6.    Disclose the simplified notice: Prominently display the simplified notice on the organisation’s website or otherwise distribute it so that it can be readily and easily accessed and read by an individual whose personal data may be used by the organisation. Where needed, ensure easy accessibility to the comprehensive statement for those who want complete details, or where its availability is indicated by the legal review.”

Developing a privacy policy should involve everyone connected with a business including outside professional advisors and not just lawyers and techies. If done properly the process can identify opportunities for cost savings and improving competitiveness as well as enabling compliance with statutory obligations. The benefits should in many cases exceed the cost of carrying out the process.

Identification of data flows should take place as early as possible, preferably at the business planning stage and no later than the time of notification. The data flows to be identified are likely to be the same as the “registrable particulars” that need to be notified to the Information Commissioner under s.16 (1) of the Data Protection Act 1998. The legal review should be as broad as possible and must take account of the laws of every jurisdiction in which the business intends to operate as well as those of England or other part of the UK. Though data protection law regulates the processing of personal data there are many other laws that require the keeping of such data for health and safety, tax and other reasons. The privacy policy will set out the ways in which these often conflicting requirements can be reconciled. It is likely to be designed for the use of the managers, employees and others connected closely with the business rather than those who come into occasional contact with it. The notice will be a distillation of the policy and contain such information as the data to be collected, how such data are to be held and how to make a subject access request. Ideally, it should not be more than a few hundred words and it should be written in everyday language rather than legalese or tech speak. The process of developing and reviewing a privacy policy and the resulting public statement should be a continuous one, partly to comply with the Data Protection Act 1998 since notification must be renewed every year but also to ensure that the information processing resources remain efficient.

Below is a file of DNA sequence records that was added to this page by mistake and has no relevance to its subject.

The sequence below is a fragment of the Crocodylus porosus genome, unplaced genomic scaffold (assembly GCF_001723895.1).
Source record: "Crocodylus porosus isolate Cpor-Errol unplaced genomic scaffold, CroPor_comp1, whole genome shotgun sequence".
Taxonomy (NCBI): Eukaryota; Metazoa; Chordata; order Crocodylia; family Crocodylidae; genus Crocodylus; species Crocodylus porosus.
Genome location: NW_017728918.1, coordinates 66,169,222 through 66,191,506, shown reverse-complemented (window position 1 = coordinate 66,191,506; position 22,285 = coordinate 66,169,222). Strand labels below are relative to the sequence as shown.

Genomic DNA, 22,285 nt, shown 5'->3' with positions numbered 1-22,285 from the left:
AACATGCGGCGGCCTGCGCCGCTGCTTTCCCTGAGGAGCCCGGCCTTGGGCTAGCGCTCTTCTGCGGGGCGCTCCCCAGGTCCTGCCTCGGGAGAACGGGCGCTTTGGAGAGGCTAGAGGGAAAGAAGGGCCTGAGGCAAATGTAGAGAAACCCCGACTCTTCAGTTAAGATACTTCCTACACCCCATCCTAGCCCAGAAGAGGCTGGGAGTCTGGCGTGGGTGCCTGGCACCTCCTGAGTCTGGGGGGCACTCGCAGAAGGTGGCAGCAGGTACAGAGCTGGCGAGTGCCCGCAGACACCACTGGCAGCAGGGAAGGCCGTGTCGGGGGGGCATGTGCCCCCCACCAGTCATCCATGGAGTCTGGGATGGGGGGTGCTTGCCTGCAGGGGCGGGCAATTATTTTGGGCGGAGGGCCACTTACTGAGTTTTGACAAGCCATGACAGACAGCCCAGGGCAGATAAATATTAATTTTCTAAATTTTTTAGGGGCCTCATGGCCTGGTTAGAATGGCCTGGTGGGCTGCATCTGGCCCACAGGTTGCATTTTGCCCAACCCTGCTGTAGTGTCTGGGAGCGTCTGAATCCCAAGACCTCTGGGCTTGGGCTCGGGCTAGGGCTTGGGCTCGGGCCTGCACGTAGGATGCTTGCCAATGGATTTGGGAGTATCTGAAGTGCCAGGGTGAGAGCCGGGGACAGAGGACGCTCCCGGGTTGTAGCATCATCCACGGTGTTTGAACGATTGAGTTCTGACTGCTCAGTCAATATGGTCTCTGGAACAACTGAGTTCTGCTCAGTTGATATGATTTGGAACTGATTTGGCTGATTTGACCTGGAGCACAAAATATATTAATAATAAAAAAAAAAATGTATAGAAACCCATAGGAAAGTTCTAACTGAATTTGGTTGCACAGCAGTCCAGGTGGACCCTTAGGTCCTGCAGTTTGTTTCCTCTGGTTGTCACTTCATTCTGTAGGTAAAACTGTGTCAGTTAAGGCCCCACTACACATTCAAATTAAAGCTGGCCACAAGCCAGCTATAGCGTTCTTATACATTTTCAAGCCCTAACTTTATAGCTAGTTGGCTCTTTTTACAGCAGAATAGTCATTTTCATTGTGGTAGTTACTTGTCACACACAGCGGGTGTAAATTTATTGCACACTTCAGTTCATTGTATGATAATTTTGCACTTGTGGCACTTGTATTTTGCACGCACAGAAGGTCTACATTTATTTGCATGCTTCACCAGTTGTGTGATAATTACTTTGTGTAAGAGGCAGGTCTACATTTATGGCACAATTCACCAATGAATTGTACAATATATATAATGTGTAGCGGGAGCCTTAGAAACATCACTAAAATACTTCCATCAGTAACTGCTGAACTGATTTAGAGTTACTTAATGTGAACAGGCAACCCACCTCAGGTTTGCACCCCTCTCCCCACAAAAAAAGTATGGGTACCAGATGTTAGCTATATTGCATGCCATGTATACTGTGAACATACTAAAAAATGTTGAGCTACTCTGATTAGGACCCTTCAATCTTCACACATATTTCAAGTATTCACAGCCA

Having contributed the first chapters on data protection to Butterworths Encyclopaedia of Forms and Precedents and Atkins Court Forms nearly 30 years ago I have been consulted on a lot of privacy statements. Should anyone wish to discuss this article or any topic concerned with data protection, he or she call me on 0800 862 0055 or use my contact form.

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About Jane Lambert

I am a barrister specializing in intellectual property, technology, media and entertainment and competition law. I specialize in helping SME (small and medium enterprises) protect and exploit their investment in brands, design, technology and the arts. SME require intellectual property (legal protection for their intellectual assets) at least as much as big business but their limited means restrict the way they can use it. Looking after such clients wisely requires skills and knowledge which have taken me years to learn.